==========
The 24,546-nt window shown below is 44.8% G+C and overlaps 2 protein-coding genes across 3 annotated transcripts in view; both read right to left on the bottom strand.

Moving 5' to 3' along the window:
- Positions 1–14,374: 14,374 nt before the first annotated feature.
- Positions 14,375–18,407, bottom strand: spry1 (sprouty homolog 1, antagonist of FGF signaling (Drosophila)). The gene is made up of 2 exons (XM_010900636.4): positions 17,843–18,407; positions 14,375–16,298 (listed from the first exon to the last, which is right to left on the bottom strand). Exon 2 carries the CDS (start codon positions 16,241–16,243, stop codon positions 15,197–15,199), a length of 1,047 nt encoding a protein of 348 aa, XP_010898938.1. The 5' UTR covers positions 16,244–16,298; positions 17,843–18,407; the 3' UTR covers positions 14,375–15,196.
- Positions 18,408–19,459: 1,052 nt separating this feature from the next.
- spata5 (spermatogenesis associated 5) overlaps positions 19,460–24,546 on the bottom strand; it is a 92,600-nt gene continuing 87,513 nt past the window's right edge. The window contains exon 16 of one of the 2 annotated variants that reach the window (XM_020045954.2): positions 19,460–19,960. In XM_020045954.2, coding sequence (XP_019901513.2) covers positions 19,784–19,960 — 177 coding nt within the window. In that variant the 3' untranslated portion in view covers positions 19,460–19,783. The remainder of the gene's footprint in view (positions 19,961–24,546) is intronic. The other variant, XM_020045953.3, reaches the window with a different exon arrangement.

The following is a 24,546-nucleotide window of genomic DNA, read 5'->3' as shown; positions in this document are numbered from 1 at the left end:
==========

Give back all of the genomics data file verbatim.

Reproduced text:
The 24,546-nt window shown below is 44.8% G+C and overlaps 2 protein-coding genes across 3 annotated transcripts in view; both read right to left on the bottom strand.

Moving 5' to 3' along the window:
- Positions 1–14,374: 14,374 nt before the first annotated feature.
- Positions 14,375–18,407, bottom strand: spry1 (sprouty homolog 1, antagonist of FGF signaling (Drosophila)). The gene is made up of 2 exons (XM_010900636.4): positions 17,843–18,407; positions 14,375–16,298 (listed from the first exon to the last, which is right to left on the bottom strand). Exon 2 carries the CDS (start codon positions 16,241–16,243, stop codon positions 15,197–15,199), a length of 1,047 nt encoding a protein of 348 aa, XP_010898938.1. The 5' UTR covers positions 16,244–16,298; positions 17,843–18,407; the 3' UTR covers positions 14,375–15,196.
- Positions 18,408–19,459: 1,052 nt separating this feature from the next.
- spata5 (spermatogenesis associated 5) overlaps positions 19,460–24,546 on the bottom strand; it is a 92,600-nt gene continuing 87,513 nt past the window's right edge. The window contains exon 16 of one of the 2 annotated variants that reach the window (XM_020045954.2): positions 19,460–19,960. In XM_020045954.2, coding sequence (XP_019901513.2) covers positions 19,784–19,960 — 177 coding nt within the window. In that variant the 3' untranslated portion in view covers positions 19,460–19,783. The remainder of the gene's footprint in view (positions 19,961–24,546) is intronic. The other variant, XM_020045953.3, reaches the window with a different exon arrangement.

The following is a 24,546-nucleotide window of genomic DNA, read 5'->3' as shown; positions in this document are numbered from 1 at the left end: